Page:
Jack White: Fear of the Dawn review – crackles with energy

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The first of two new Jack White offerings this year, Fear of the Dawn was written in the aftermath of intermittent fasting and bouts of staring directly at the sun of a morning. The result crackles with a wired energy that doubles down on his core creative tenets, while still sounding like no other White record released previously.

The colourful, Nashville-based impresario has always favoured discrete sounds as penetrating as dental drills. Here, blue-flaring guitars trade off with squealing Theremins and chorusing keyboards to provide consistent electro-convulsive jolts as arresting as any in his previous discography. Every single released so far, from Taking Me Back to the Cab Calloway-sampling Hi-De-Ho, featuring Q-Tip, is a bop.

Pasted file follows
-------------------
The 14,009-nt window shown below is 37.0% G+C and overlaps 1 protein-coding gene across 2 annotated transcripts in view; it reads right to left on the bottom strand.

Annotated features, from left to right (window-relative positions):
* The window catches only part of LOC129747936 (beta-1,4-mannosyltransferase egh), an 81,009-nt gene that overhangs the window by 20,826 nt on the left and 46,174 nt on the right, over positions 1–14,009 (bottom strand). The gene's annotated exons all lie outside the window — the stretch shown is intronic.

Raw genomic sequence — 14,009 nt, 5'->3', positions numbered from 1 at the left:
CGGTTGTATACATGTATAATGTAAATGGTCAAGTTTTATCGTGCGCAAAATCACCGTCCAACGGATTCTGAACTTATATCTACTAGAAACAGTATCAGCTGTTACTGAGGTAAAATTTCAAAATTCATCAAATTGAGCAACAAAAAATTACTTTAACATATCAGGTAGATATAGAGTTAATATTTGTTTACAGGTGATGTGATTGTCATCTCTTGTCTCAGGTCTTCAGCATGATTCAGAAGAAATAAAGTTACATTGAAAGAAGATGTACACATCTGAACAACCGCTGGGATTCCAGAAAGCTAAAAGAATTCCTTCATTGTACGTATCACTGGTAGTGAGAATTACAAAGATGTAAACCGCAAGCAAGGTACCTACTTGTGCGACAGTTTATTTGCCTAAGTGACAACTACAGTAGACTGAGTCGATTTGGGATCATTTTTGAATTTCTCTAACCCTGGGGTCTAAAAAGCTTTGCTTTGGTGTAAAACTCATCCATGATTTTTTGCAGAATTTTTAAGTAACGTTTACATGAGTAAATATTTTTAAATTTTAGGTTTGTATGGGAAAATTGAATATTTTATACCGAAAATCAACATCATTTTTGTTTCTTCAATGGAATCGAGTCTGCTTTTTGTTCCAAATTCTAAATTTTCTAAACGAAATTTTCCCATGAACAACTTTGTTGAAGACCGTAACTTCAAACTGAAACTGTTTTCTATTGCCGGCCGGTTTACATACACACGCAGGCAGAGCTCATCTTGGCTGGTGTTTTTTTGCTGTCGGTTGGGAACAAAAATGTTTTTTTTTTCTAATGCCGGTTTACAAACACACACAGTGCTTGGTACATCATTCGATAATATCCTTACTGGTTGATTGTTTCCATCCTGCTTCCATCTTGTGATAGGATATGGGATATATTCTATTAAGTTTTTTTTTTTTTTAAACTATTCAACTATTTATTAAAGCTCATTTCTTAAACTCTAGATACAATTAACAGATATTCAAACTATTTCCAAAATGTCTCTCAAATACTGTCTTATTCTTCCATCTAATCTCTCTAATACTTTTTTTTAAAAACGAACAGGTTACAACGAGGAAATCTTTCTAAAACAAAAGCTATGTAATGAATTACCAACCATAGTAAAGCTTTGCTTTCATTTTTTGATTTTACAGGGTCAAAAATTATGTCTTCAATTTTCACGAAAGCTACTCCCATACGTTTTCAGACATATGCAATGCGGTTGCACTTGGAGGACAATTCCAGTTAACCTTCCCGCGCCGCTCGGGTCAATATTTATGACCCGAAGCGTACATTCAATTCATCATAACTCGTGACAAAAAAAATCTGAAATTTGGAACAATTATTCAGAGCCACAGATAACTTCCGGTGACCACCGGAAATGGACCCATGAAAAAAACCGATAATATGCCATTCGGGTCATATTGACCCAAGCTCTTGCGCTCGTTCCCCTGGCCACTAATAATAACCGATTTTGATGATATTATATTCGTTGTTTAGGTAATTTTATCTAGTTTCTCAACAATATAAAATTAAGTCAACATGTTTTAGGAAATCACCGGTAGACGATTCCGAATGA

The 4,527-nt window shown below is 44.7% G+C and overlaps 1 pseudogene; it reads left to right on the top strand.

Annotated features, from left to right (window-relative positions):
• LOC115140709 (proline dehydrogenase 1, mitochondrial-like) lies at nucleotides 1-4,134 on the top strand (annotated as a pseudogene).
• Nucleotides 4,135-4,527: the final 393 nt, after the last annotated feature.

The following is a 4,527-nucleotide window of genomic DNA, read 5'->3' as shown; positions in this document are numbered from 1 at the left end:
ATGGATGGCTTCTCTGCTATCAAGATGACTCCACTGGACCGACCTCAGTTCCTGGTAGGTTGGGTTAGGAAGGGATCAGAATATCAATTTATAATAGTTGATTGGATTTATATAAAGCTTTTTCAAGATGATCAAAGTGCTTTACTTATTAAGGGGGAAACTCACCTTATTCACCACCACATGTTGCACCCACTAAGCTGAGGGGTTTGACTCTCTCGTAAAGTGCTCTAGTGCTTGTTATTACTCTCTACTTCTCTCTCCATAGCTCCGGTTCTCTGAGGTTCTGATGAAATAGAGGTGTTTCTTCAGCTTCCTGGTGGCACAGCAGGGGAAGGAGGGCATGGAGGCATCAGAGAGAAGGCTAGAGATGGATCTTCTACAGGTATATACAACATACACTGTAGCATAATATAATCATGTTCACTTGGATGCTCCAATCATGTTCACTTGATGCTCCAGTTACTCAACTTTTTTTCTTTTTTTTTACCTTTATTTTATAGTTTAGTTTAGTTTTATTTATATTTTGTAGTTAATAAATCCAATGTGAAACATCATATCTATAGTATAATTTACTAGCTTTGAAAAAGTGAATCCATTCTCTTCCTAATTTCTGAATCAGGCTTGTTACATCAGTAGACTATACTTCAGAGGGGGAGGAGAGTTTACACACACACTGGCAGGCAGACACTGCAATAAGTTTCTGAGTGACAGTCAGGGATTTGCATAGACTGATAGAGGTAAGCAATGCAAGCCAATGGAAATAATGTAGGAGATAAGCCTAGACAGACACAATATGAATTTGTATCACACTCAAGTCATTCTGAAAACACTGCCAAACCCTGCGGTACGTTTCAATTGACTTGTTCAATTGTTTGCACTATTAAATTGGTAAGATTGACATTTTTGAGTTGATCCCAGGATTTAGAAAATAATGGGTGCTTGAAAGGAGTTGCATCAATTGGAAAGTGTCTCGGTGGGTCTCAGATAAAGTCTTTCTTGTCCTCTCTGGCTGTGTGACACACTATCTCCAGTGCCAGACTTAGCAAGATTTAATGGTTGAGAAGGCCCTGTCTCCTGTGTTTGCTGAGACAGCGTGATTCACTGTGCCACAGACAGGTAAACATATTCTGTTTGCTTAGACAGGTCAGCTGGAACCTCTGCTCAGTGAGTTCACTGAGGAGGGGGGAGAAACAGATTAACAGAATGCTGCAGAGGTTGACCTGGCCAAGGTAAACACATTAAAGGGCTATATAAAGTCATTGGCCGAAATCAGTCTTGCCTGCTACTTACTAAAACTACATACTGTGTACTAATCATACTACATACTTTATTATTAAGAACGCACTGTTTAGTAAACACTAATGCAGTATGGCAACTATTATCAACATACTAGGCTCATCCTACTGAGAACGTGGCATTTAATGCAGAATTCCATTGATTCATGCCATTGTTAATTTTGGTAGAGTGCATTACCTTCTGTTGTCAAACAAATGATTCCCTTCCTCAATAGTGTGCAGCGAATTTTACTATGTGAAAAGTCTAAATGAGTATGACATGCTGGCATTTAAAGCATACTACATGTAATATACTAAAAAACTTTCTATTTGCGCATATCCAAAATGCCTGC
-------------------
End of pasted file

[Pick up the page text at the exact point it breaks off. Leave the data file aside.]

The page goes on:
At the same time, a half-light suffuses this album in which anything goes, dodging the logic of the day. Songs called Into the Twilight (whistles, burbles, funk, piano) and Morning, Noon and Night (in which White begs for “a little more time” with a lover) underline the liminal theme, while Eosophobia (Greek for fear of the dawn) uses dub techniques, echo, stereo pans and analogue squealing to ward off the inevitability of morning. “No you don’t!” chants White, as though trying to command the sun.

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